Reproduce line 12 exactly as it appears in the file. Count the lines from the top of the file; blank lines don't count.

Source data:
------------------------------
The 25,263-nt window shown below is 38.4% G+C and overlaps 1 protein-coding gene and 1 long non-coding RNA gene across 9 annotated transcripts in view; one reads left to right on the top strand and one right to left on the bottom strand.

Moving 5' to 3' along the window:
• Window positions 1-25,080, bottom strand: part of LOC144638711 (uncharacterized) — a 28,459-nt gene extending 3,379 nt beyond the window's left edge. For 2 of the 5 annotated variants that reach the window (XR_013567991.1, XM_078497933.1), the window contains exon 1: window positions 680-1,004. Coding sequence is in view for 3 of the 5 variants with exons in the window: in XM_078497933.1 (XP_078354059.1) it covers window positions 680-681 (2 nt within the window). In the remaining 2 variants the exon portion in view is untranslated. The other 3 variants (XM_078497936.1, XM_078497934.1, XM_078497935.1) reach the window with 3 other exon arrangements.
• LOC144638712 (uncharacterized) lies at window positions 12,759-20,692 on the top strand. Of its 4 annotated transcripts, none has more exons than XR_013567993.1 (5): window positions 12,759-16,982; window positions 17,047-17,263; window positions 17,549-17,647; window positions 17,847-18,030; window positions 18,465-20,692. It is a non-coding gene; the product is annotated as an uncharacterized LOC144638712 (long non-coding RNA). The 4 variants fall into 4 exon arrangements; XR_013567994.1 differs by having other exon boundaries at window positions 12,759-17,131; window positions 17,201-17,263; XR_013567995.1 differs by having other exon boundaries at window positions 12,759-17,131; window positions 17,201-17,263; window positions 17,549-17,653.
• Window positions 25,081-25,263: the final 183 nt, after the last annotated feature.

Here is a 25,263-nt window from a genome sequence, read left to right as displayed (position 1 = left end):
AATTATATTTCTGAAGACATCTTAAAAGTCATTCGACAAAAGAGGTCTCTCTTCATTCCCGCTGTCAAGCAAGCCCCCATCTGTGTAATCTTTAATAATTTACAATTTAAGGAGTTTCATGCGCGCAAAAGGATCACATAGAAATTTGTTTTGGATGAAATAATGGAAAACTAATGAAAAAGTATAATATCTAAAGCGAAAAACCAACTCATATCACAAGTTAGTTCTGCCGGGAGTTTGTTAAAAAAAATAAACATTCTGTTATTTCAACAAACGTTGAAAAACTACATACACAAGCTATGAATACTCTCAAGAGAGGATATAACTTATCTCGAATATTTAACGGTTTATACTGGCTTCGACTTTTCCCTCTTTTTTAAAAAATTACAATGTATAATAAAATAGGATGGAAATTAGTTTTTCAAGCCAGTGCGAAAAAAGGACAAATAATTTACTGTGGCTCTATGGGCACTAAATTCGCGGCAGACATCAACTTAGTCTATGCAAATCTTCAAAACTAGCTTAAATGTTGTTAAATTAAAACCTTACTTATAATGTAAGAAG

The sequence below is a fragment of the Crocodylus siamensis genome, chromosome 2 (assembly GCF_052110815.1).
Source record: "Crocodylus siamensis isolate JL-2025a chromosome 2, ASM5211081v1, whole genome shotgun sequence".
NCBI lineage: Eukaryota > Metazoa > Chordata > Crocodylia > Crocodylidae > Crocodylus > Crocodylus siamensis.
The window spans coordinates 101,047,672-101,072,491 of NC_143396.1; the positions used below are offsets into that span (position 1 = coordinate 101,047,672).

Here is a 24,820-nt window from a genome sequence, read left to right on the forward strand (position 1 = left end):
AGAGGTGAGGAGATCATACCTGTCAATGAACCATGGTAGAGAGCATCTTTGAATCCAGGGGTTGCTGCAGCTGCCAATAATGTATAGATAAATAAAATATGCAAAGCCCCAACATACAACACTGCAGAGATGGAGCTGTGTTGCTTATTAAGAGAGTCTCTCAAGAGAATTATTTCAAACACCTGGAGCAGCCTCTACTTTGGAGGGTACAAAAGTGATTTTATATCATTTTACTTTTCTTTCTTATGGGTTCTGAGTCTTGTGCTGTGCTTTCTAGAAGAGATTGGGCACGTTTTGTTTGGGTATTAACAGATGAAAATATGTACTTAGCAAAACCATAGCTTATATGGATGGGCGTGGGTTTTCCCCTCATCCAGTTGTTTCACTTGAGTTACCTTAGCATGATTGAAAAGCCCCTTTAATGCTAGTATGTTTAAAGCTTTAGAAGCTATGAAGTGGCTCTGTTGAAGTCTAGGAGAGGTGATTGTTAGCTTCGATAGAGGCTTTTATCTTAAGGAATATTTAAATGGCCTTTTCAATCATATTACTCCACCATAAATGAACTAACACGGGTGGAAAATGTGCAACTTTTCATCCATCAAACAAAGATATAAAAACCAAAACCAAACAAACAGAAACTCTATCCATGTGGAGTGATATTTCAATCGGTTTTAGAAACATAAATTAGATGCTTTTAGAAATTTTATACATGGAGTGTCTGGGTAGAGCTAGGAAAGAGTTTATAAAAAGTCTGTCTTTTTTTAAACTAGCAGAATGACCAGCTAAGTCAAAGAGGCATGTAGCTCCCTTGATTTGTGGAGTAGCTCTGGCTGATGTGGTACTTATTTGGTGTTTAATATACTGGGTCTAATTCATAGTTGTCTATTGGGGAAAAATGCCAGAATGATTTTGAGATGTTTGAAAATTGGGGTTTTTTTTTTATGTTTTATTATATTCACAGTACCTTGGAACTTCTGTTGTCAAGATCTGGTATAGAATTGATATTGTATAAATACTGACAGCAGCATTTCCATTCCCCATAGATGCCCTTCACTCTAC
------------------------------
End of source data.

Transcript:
Here is a 24,820-nt window from a genome sequence, read left to right on the forward strand (position 1 = left end):